It looks like the stock market may fall in each of the first four weeks of the new year, a feat not accomplished in many years. January is supposed to be a seasonally strong time for stock prices, as pension fund and retirement account contributions flood the trading floors. Not so this year. It looks like the huge rally we saw in November and December has run out of steam. Take this morning for example. Blowout earnings from Microsoft (MSFT) and the announcement of yet another promising merger; Gillette (G) to be bought by Proctor and Gamble (PG), and yet the market can’t trade up.
Perhaps it’s the Iraqi election that is holding us back. If Sunday goes well, maybe the market will rally strong next week. If not, the many optimists who predicted a 10 percent market gain in 2005 may very well be disappointed. We definitely need some kind of catalyst soon, as the short term action looks bleak.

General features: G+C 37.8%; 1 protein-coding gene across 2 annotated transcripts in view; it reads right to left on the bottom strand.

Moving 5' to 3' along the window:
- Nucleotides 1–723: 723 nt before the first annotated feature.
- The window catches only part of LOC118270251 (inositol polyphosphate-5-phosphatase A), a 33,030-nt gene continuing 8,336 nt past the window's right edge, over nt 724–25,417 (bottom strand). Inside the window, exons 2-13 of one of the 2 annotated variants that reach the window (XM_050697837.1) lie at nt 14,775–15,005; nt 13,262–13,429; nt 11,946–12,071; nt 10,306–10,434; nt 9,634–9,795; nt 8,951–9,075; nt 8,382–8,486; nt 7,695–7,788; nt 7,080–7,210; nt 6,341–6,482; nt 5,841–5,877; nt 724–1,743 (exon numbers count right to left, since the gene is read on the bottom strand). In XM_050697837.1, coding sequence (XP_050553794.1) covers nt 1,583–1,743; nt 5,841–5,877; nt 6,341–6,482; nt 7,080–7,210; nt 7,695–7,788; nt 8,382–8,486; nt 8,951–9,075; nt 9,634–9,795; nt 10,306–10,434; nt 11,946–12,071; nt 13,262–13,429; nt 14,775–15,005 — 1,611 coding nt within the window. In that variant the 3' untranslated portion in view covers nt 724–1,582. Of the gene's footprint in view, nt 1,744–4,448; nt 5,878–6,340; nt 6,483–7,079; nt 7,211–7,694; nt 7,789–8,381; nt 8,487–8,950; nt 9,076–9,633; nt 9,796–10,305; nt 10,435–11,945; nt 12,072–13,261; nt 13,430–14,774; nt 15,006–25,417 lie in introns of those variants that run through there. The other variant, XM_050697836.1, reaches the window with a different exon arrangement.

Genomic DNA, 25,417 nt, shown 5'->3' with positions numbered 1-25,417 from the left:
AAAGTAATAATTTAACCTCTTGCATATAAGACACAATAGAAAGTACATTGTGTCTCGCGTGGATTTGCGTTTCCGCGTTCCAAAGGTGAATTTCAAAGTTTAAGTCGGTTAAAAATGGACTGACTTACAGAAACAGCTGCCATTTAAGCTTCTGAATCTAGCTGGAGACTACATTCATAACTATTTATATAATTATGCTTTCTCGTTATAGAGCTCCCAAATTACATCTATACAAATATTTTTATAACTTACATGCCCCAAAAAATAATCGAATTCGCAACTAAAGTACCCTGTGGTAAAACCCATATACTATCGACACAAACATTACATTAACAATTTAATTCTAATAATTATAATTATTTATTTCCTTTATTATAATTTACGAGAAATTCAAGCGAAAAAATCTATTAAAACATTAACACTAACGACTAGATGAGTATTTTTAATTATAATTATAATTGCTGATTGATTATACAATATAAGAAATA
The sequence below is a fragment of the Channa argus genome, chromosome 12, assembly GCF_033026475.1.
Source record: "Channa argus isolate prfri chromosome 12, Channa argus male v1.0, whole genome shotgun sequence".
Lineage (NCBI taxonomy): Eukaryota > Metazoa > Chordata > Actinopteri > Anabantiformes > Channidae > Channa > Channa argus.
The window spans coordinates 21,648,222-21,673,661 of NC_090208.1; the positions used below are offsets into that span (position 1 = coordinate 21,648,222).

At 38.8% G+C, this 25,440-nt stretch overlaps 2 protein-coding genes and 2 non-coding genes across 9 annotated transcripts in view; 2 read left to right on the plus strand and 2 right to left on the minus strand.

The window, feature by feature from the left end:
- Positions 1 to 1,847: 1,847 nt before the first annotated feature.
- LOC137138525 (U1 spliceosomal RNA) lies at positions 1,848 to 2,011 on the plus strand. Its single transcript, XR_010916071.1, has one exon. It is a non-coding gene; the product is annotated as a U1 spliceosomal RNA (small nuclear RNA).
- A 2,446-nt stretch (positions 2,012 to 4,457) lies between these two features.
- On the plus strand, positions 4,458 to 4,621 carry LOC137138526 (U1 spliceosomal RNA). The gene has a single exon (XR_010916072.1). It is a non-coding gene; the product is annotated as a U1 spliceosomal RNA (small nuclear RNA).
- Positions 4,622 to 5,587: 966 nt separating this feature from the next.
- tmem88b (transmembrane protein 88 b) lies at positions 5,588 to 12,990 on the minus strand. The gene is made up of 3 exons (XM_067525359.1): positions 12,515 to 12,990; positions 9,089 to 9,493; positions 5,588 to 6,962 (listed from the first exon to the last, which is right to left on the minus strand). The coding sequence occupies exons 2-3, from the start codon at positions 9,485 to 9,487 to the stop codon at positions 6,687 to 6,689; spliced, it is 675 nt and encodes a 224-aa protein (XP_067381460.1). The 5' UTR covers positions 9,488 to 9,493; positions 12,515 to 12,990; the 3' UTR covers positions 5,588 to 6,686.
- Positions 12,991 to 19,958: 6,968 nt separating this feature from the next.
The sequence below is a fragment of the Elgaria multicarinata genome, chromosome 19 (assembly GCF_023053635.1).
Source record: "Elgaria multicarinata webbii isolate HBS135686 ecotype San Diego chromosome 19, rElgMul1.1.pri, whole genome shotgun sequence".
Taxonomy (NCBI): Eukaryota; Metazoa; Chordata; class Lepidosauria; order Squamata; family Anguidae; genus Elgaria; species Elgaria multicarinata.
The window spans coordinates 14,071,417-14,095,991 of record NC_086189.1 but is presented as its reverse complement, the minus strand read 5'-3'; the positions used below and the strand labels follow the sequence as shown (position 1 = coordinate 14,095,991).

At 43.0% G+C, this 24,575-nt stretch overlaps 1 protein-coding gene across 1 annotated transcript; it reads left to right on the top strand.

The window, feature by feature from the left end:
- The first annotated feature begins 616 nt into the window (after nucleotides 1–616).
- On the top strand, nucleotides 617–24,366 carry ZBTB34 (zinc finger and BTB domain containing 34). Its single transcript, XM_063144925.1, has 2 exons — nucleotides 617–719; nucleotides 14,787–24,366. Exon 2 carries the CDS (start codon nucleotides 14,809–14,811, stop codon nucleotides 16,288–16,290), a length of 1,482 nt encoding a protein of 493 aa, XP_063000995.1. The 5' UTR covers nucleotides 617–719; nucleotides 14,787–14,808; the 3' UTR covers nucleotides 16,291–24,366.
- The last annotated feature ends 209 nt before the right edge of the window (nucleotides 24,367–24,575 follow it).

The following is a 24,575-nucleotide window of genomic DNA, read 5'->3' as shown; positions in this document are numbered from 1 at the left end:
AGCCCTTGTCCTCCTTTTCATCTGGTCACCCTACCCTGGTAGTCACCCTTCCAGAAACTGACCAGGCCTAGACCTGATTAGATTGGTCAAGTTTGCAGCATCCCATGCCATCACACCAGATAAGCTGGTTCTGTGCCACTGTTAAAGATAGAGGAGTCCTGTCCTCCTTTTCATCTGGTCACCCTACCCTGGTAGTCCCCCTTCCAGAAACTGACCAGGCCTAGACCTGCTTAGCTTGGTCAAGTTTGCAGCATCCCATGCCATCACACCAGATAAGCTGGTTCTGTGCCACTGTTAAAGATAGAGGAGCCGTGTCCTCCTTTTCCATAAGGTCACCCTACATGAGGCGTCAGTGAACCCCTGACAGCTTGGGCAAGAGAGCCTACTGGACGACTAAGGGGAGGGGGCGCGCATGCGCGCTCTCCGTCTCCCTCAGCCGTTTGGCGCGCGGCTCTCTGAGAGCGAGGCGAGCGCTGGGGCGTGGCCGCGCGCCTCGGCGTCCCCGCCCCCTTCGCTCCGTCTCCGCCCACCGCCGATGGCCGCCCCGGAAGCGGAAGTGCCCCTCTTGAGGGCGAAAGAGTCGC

Despite a poor outlook for the broad indexes, don’t think you can’t make money if you know where to look. This truly is, to use a terrible cliche, a “stock picker’s market.” Oil prices are near $50 a barrel. Energy stocks like Suncor (SU) are still cheap. There are many financial stocks that carry p/e’s under 15 and pay nice dividends. Small caps still fly under the radar most of the time, providing below-market valuations but above-average growth prospects.
And always use overreactions after an earnings report to your advantage. Verisign (VRSN) fell 15% after hitting its Q4 targets and slightly raising its guidance. Wall Street wanted more upside to the numbers and slammed the shares, but that was wrong. Now you can pick up the stock for $25 a share, giving it a p/e of 25 with a 30 percent projected growth rate for 2005.